Rear Window PosterAlfred Hitchcock:
A Master of All and Winner of None

It’s widely known and accepted by now that the Academy tends to stray from genre filmmaking regardless of the film or quality. Jonathan Demme’s Silence of the Lambs and Jordan Peele’s Get Out showed us that there is still hope for audiences and lovers of films that delve into the macabre, but the master of suspense himself wasn’t immune to the tribulations of what can be considered close-minded tendencies.

Psycho, Rear Window, Spellbound, Lifeboat and Rebecca all rewarded the lauded filmmaker with nominations for direction, but Hitchcock was never able to break through. Still, the nominations are a testament to a master of his craft who paved the way for other genre and niche creators. Don’t get me wrong, Hitchcock went up against some stiff competition, such as Elia Kazan and Billy Wilder, in those years, but if Leonardo DiCaprio can get his career Oscar for a lesser praised role (same as Denzel Washington), then leaving Alfred Hitchcock in the dust seems borderline criminal. And don’t even get me started on Al Pacino’s win for Scent of a Woman.

Awards are by no means indicative of legacy but to the common viewer, they may be indicative of success. Time heals all Oscar snubs, as the saying goes, and such is the case with Hitchcock. A memory of Best Picture winners is great for trivia, but it’s the films and works that still puncture the realms of relevancy that are the ones that will be seen and taught for generations to come.


Shakespeare In Love PosterShakespeare in Love Did WHAT?

This selection goes without saying for a variety of reasons. If you don’t know by now, all you need to do is look up the producer of the film. Enough said from the name alone, but the news and background about Shakespeare in Love’s Oscar campaign is essentially what the public has complained about for decades. For context, Shakespeare in Love beat out an all-time great war epic in Spielberg’s Saving Private Ryan, a masterclass in war sequences and epic filmmaking.

What took place in late 1998 and early 1999 contributed to today’s current model of awards campaigning. Press junkets, radio shows, and borderline slam campaigns have almost become the norm for awards season. “For Your Consideration” billboards are fine and dandy, but producers went cutthroat with their attempt to bring down their stiffest competition.

Outside of its Best Picture win, Gwyenth Paltrow took home the statuette for Best Actress. While I find nothing wrong with the actress in question, the resume is a bit questionable when compared to other nominees in the category like Cate Blanchett and Meryl Streep.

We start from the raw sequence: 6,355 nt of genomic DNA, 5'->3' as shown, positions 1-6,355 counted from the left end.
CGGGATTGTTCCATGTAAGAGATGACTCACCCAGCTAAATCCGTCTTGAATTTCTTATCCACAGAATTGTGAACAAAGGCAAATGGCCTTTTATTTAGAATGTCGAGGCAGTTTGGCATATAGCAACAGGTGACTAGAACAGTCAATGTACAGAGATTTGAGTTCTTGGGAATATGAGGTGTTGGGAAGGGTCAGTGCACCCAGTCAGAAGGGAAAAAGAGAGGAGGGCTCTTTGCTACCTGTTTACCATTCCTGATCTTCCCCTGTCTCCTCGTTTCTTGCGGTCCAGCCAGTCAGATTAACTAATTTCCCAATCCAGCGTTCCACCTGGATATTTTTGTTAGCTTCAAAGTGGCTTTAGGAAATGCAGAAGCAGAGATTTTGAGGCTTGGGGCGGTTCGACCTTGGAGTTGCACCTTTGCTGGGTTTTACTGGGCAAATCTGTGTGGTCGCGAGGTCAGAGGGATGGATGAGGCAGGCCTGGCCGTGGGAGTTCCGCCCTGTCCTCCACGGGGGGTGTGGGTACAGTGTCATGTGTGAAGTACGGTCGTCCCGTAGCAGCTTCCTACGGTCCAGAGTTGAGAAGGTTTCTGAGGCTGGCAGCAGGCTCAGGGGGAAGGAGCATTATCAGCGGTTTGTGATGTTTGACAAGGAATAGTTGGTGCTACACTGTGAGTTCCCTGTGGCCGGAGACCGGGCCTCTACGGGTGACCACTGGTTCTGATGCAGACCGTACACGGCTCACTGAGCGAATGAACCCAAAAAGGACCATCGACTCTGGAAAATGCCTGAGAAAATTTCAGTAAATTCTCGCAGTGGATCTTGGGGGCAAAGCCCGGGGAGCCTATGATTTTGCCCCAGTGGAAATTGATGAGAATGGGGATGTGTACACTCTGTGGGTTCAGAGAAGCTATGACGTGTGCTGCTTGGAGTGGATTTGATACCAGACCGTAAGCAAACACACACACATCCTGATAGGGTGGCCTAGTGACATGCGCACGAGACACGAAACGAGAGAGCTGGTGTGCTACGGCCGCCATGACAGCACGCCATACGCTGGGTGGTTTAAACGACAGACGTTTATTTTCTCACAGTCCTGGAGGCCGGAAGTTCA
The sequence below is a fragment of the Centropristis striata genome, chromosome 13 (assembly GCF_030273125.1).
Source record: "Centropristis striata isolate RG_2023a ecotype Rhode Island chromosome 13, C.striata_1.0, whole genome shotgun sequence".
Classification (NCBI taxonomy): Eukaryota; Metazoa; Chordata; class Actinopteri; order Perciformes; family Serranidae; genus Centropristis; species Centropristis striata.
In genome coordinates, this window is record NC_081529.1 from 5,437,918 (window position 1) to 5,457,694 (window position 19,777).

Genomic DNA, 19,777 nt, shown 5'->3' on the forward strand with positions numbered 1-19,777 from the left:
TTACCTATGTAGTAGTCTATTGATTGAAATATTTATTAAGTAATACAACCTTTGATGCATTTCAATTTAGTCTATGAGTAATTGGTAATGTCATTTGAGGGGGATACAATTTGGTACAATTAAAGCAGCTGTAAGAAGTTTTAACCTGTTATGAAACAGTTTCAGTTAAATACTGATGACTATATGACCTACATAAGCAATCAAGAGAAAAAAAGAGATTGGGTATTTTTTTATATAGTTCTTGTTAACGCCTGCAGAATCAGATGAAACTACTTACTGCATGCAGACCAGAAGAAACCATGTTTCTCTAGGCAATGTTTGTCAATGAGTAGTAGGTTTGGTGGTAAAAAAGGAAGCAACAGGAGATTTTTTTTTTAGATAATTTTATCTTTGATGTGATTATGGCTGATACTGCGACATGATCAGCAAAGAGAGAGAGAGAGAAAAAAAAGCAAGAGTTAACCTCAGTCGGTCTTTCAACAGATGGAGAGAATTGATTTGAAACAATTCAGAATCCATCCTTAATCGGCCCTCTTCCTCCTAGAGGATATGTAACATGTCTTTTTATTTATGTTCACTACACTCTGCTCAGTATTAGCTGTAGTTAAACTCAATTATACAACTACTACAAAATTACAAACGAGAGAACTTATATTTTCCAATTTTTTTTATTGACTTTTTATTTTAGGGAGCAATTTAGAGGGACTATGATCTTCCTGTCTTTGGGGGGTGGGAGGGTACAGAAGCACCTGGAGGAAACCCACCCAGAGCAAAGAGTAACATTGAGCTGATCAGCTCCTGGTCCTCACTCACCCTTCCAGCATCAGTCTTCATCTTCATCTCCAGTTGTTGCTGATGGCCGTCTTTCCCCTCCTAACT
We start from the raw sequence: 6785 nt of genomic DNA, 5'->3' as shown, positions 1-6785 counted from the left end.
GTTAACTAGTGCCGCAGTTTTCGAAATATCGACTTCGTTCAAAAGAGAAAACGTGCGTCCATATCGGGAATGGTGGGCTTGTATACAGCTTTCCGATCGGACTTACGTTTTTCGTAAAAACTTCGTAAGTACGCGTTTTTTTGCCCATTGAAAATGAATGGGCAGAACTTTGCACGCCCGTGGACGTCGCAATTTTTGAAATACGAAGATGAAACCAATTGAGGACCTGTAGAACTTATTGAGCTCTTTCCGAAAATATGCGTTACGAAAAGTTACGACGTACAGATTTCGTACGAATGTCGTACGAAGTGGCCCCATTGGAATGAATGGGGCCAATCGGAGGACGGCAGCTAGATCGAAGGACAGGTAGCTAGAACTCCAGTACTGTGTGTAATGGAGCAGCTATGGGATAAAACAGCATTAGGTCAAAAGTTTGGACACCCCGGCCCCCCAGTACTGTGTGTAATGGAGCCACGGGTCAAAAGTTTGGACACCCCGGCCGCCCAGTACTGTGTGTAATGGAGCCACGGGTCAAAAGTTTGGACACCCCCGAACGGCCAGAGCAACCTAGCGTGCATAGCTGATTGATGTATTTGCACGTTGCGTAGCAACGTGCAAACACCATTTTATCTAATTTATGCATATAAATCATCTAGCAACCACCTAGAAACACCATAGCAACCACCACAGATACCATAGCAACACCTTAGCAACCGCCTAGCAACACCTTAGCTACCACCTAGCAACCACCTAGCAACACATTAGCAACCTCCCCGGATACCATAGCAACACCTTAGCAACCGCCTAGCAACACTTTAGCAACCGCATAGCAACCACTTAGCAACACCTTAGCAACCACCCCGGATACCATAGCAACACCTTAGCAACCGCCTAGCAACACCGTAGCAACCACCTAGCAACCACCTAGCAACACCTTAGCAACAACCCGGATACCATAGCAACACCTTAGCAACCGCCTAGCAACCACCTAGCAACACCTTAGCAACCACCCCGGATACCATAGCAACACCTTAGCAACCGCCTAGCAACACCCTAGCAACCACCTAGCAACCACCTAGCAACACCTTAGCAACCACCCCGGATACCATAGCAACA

Call it a smear campaign or call it good press, but Shakespeare in Love’s unusual dominance over the Oscars is one that is equal parts head-scratching, frustrating, and also fascinating.


Ordinary People PosterOrdinary People Is… Ordinary

In a year that featured films from Martin Scorsese and David Lynch, the big honor went to none other than *drumroll please* Robert Redford in his directorial debut! Cue the audience groans. A fine film, Redford’s Ordinary People tells the story of a wealthy family dealing with the loss of one son and the attempted suicide of another.  Displaying all the elements of a typical drama, Ordinary People’s win wouldn’t be so eye-opening except that it beat out classics like The Elephant Man and the beyond iconic Raging Bull. What makes this win a snub to others comes down to the subject matter itself. While a semi-strong story, Ordinary People fails to touch on anyone not of the upper class, not even at all. Whereas John Merrick speaks to an entire audience of the misunderstood and Jake Lamotta tunes into the blue-collar working class, Redford’s film feels almost tone deaf in the greater sense of the phrase.

The reason this film seems relevant to this year’s awards is due to another actor turned filmmaker in Bradley Cooper. A Star is Born was a solid, albeit unoriginal, take on a classic story, but this year’s ceremony features Cooper’s Leonard Bernstein biopic, Maestro. Now, don’t get me wrong, actors-turned-filmmakers have produced some fantastic films, but I can’t help but wonder if Ordinary People would have succeeded without the star power of Redford.

This is not to say I don’t like the film. I do. I really do, but comparing it to the other films nominated that year and the snubs are seemingly everywhere. When’s the last time you heard someone mention Ordinary People? Exactly.


Dishonorable Mentions: Dances with Wolves beating out Goodfellas in 1990, Jack Nicholson not winning for Chinatown (1974), Viola Davis for The Help (2011), and most recently, Teyana Taylor’s omission in A Thousand and One (2023)

Facebook
Twitter
LinkedIn

More to explore